August 2, 2009

How to make a desert out of good causes

This week National Geographic published an article on the Sahara Desert- "Sahara Desert Greening Due to Climate Change?". The article begins with the very optimistic and one would think celebratory worthy comments:

Desertification, drought, and despair—that's what global warming has in store for much of Africa. Or so we hear.

Emerging evidence is painting a very different scenario, one in which rising temperatures could benefit millions of Africans in the driest parts of the continent.

Scientists are now seeing signals that the Sahara desert and surrounding regions are greening due to increasing rainfall.

If sustained, these rains could revitalize drought-ravaged regions, reclaiming them for farming communities.

This desert-shrinking trend is supported by climate models, which predict a return to conditions that turned the Sahara into a lush savanna some 12,000 years ago ...

Lush savanna where there is now barren deserts? In one of the most impoverished areas of the globe? This should be one of the most heralded and hoped for outcomes imaginable by not only the poor people living there but the entire world.

After all, just two years ago on the 13 anniversary to commemorate The United Nations Convention to Combat Desertification, the Secretary General of the UN had this to say:

The theme of this year’s World Day to Combat Desertification and Drought, “Desertification and Climate Change -- One Global Challenge”, reminds us that climate change and desertification interact with each other at a variety of levels. They are two major manifestations of the same problem. And together they seriously threaten our ability to reach the Millennium Development Goals by 2015.

Greenhouse gas emissions from human activities are causing our world to get warmer. We are already experiencing the impact of climate change, with adverse effects felt in many areas. And for people living in dry areas, especially in Africa, changing weather patterns threaten to exacerbate desertification, drought and food insecurity.

Global warming is expected to lead to a further rise in the number of extreme weather events, such as droughts and heavy rains, which will have a dramatic impact on already weakened soils. This trend will, in turn, worsen desertification and increase the prevalence of poverty, forced migration and vulnerability to conflicts in affected areas. Conversely, concerted efforts to combat desertification -- by reclaiming degraded land, combating soil loss and restoring vegetation -- can help curb greenhouse gas emissions, strengthen the resilience of affected countries and build their capacity to adapt to climate change.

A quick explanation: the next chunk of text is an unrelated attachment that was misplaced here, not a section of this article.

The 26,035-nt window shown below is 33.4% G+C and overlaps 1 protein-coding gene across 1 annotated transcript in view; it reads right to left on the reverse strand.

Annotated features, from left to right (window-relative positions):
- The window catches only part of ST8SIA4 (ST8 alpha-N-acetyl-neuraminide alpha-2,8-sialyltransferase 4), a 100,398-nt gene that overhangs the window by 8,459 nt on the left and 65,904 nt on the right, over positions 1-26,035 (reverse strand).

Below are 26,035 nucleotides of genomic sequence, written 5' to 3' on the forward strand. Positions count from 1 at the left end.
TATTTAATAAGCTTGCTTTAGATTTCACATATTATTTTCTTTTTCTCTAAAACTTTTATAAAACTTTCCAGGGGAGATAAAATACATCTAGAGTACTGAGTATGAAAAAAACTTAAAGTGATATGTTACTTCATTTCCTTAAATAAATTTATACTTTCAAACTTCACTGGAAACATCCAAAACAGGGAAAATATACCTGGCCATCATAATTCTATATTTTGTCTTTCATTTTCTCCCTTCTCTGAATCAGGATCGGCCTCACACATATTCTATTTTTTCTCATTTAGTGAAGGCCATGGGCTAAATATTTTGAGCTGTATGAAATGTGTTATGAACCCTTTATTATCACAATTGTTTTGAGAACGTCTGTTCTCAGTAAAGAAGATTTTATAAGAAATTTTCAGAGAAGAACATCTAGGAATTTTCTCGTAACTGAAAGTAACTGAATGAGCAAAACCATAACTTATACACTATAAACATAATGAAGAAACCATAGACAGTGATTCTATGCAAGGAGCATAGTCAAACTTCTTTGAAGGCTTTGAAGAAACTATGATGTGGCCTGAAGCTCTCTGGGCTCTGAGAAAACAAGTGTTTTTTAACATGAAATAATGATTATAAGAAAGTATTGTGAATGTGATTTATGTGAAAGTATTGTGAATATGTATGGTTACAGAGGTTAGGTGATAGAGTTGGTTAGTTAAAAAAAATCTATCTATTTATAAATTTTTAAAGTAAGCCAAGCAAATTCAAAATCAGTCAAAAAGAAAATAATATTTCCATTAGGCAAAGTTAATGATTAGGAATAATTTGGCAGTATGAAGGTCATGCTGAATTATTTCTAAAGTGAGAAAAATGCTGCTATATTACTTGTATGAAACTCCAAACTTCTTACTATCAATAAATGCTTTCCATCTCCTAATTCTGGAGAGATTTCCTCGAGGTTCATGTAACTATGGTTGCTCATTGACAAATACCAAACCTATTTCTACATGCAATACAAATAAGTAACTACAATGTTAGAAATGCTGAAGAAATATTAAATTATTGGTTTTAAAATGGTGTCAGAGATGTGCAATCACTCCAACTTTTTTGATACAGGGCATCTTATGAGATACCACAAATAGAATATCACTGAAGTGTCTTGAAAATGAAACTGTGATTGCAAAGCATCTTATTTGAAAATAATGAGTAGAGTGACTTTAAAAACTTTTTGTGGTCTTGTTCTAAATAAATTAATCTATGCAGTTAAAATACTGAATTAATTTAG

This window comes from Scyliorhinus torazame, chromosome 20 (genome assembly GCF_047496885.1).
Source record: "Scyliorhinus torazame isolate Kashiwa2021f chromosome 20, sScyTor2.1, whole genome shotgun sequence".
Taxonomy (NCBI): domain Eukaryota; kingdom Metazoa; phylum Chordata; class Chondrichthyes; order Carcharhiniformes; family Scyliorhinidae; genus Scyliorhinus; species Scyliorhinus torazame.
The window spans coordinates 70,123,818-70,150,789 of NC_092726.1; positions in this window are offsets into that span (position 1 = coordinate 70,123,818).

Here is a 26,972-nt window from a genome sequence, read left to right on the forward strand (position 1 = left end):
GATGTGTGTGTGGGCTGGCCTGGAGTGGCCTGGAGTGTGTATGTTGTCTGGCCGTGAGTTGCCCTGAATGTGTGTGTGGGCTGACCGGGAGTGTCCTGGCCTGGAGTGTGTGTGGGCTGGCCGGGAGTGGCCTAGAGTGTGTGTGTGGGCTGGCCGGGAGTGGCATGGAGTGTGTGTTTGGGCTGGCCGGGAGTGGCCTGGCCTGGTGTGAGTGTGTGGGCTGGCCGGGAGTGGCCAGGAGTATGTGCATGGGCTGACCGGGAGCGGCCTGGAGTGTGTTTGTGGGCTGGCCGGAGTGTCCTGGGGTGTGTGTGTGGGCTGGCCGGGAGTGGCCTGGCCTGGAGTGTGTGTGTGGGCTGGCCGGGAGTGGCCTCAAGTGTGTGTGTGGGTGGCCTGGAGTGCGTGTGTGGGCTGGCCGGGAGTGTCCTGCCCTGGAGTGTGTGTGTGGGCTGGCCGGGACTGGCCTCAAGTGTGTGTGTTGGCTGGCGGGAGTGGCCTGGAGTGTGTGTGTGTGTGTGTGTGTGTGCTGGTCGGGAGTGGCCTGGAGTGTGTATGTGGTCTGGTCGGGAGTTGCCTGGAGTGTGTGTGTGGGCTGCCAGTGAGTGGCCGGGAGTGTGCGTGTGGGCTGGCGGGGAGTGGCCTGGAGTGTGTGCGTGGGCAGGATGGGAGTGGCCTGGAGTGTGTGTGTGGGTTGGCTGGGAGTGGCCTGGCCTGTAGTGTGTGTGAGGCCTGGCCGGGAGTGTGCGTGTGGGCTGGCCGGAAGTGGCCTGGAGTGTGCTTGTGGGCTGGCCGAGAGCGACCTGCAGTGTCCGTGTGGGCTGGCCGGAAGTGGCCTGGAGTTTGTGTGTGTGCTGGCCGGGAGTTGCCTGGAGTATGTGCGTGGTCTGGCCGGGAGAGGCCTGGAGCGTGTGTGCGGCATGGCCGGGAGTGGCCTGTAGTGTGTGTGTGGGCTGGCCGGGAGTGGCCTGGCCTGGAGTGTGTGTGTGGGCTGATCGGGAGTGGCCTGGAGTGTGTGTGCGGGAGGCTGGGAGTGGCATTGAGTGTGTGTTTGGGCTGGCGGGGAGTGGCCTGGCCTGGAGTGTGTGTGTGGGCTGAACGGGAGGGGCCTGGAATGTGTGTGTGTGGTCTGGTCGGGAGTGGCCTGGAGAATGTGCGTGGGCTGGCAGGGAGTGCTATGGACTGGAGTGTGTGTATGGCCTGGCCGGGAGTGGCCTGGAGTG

On this World Day, let us strive to address desertification and climate change in a synergistic fashion, as part of an integrated approach to achieving sustainable development for all.

So it would seem that climate change itself is addressing desertification in a "synergistic fashion" without the help of the UN or any other organization.

Of course the truth is that desertification is as much a result of land use practices as it is any climate changes man made or otherwise. But
incorporating it into the whole IPCC framework is just part of the way in which "climate change has become a catch all for all causes:

Nevertheless, land degradation today affects most African countries from the Maghreb and sub-Saharan Africa. Considering the forecasted loss of two-thirds of Africa’s arable land by 2025, land degradation will be responsible for an annual average loss of over 3% of their GDP. If arable land erosion were to continue at current levels, crop production is predicted to halve over the next 40 years, thus dangerously worsening poverty and the incidence of malnutrition.

1 The notion of land degradation refers to the loss of physico-chemical properties in soil,whatever the isohyet.
One of the great injustices to the entire global warming hysteria is that many worthy endeavors have hitched onto the frame work of climate change and are now irrevocably tied to the myth. Not only does this increase the power of those promoting this agenda, it tars these worthy causes with the same brush. When the stack of cards begins to truly collapse, which it inevitably will, separating the wheat from the chaff will be a very painful experience and many good causes will likely suffer as a result.

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